Was Jesus Christ Wholly Man, Wholly God, or Both?

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Many people say that Jesus Christ was both God and man when he lived on this earth. In this way they hope to avoid controversy. Entire denominations feel safe embracing this doctrine and in taking this stand. The question is- can it be both ways? The scriptures say no, and anyone taking such a stand must either avoid, or eliminate all the scriptures in the Bible that say otherwise. Additionally, such a doctrine robs mankind from understanding the love and richness of God’s grace to mankind.

It is absolutely true, and without any scriptural contradiction, that before Jesus was born and after he was resurrected he was and is now, wholly God. He was identified by the Hebrews, as Jehovah, Lord God. The first chapter in the book of John flatly states that he was with God in the beginning, and was God, and everything that has been made was made by him. He left his home and the glory he had in heaven to humble himself and become a man. He tells us, in the first chapter of the book of Revelation that he is Alpha and Omega, the beginning and the ending, the Lord which is, and which was, and which is to come, the Almighty. In verse 18 he tells us, “I am he that liveth, and was dead; and behold, I am alive for evermore.”

From the foundation of the world it was written that Jesus would come into the world at a predetermined time to do the will of his Father. In Hebrews 10:5-7 Amp, we are told that when the time came for Jesus to enter the world he declared to the Father, “Behold, here I am, coming to do your will, O God–(to fulfill) what is written of Me in the volume of the Book.” Jesus was born into this world by his mother Mary, conceived by the power of the Holy Spirit of God.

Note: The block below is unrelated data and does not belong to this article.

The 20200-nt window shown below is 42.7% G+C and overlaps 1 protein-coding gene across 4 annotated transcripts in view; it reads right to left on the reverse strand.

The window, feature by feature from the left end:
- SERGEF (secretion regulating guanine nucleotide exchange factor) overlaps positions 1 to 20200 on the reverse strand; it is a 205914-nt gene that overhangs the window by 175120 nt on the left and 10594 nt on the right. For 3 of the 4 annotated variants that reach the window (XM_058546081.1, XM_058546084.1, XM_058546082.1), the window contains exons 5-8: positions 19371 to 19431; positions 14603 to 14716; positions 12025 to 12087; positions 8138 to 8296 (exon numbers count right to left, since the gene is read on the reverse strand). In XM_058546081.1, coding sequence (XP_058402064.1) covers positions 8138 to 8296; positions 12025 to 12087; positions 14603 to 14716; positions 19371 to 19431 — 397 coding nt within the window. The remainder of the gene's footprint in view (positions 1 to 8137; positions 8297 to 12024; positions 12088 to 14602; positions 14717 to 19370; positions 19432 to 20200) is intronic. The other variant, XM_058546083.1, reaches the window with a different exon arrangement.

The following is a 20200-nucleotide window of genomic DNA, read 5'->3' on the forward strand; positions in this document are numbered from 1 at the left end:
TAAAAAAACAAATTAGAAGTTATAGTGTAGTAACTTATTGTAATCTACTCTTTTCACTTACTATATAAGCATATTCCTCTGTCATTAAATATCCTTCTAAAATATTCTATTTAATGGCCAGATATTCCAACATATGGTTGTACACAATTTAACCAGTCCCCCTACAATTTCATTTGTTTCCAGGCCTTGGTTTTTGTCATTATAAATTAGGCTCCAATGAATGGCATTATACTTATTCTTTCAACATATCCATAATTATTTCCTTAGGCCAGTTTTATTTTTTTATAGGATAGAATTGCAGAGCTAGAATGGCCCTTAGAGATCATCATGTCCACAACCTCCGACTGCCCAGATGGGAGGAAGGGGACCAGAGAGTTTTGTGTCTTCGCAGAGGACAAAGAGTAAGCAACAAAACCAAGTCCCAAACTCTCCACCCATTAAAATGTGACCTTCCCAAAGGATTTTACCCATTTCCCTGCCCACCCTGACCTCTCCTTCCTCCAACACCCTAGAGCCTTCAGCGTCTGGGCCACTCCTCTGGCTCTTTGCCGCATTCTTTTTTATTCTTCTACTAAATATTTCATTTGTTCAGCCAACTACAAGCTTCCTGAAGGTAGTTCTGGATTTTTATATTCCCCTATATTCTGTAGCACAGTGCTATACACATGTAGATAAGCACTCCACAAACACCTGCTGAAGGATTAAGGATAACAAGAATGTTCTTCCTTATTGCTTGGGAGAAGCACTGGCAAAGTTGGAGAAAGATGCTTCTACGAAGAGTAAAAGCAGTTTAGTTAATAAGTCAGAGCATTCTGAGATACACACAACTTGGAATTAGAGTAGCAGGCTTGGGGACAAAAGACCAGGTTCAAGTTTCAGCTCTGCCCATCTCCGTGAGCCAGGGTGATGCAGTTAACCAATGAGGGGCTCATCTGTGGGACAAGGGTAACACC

The question then is this: If God was his Father, and Mary was his mother, was it God’s plan for him to live as both God and man, or was it the plan of God from the foundation of the world for him to live as man only? Jesus Christ lived on this earth only a short thirty plus years, a very short period of time. Yet the Bible tells us a lot about his birth, life, death, and resurrection from the dead, all according to the plan of God.

In the second chapter of the book of Hebrews, we are told that when Jesus was born, he did not take on the nature of angels but instead took the human seed of Abraham, that he might be made like his brethren, and that he might be tempted as all men so that he would understand the temptations of mankind.

Let us examine how he could be born from the seed of man and yet from a virgin who was impregnated by the Holy Spirit of God, and not by a man. It might help us to understand that the first man, Adam, was made by God without a human father, and the first woman, Eve, was also made by God without a human father. Beyond this, it was prophesied three times that Jesus would be born of the seed of mankind. Genesis 3:15 says the promised Messiah would come from the seed of the woman. In Genesis 12 we are told that the Messiah would come through the seed of Abraham, (confirmed also in Galatians 3:16). Then we are told in Acts 2:30-31, Psalm 132:11, and Romans 1:3, that he would come from the fruit of the loins of King David. These are confirmed in the genealogy of Jesus Christ given Matthew 1:1 and are also found in Luke, chapter three. Most Bible scholars believe that the genealogy given in the book of Luke refers of Mary’s genealogy.